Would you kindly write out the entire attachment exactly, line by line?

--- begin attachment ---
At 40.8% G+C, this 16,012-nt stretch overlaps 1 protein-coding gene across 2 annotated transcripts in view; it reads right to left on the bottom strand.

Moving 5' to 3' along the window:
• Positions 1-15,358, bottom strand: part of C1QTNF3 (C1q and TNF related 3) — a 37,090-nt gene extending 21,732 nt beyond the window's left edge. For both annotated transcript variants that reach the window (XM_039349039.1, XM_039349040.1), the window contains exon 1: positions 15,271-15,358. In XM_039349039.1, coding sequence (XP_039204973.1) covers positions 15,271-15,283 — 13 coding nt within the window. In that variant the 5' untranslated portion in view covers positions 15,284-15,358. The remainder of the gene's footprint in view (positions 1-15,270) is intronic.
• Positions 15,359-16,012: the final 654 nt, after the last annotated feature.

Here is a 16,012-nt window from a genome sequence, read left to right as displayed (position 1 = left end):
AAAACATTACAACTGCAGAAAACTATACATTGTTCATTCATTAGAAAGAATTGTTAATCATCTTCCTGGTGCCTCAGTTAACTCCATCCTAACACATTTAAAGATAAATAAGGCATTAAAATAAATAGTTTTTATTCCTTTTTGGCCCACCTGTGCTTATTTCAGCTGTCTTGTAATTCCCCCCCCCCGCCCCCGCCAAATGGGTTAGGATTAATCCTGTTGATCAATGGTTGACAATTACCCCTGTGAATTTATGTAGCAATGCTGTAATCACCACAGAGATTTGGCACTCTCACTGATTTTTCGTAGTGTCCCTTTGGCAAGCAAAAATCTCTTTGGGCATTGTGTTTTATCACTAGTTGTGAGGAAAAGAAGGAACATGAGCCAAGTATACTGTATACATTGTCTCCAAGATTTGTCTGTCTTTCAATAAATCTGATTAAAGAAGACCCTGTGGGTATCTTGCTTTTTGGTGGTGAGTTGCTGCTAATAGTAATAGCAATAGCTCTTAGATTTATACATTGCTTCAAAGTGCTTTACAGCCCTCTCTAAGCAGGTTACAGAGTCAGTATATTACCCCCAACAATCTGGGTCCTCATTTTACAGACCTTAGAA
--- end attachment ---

At 40.8% G+C, this 16,012-nt stretch overlaps 1 protein-coding gene across 2 annotated transcripts in view; it reads right to left on the bottom strand.

Moving 5' to 3' along the window:
• Positions 1-15,358, bottom strand: part of C1QTNF3 (C1q and TNF related 3) — a 37,090-nt gene extending 21,732 nt beyond the window's left edge. For both annotated transcript variants that reach the window (XM_039349039.1, XM_039349040.1), the window contains exon 1: positions 15,271-15,358. In XM_039349039.1, coding sequence (XP_039204973.1) covers positions 15,271-15,283 — 13 coding nt within the window. In that variant the 5' untranslated portion in view covers positions 15,284-15,358. The remainder of the gene's footprint in view (positions 1-15,270) is intronic.
• Positions 15,359-16,012: the final 654 nt, after the last annotated feature.

Here is a 16,012-nt window from a genome sequence, read left to right as displayed (position 1 = left end):
AAAACATTACAACTGCAGAAAACTATACATTGTTCATTCATTAGAAAGAATTGTTAATCATCTTCCTGGTGCCTCAGTTAACTCCATCCTAACACATTTAAAGATAAATAAGGCATTAAAATAAATAGTTTTTATTCCTTTTTGGCCCACCTGTGCTTATTTCAGCTGTCTTGTAATTCCCCCCCCCCGCCCCCGCCAAATGGGTTAGGATTAATCCTGTTGATCAATGGTTGACAATTACCCCTGTGAATTTATGTAGCAATGCTGTAATCACCACAGAGATTTGGCACTCTCACTGATTTTTCGTAGTGTCCCTTTGGCAAGCAAAAATCTCTTTGGGCATTGTGTTTTATCACTAGTTGTGAGGAAAAGAAGGAACATGAGCCAAGTATACTGTATACATTGTCTCCAAGATTTGTCTGTCTTTCAATAAATCTGATTAAAGAAGACCCTGTGGGTATCTTGCTTTTTGGTGGTGAGTTGCTGCTAATAGTAATAGCAATAGCTCTTAGATTTATACATTGCTTCAAAGTGCTTTACAGCCCTCTCTAAGCAGGTTACAGAGTCAGTATATTACCCCCAACAATCTGGGTCCTCATTTTACAGACCTTAGAA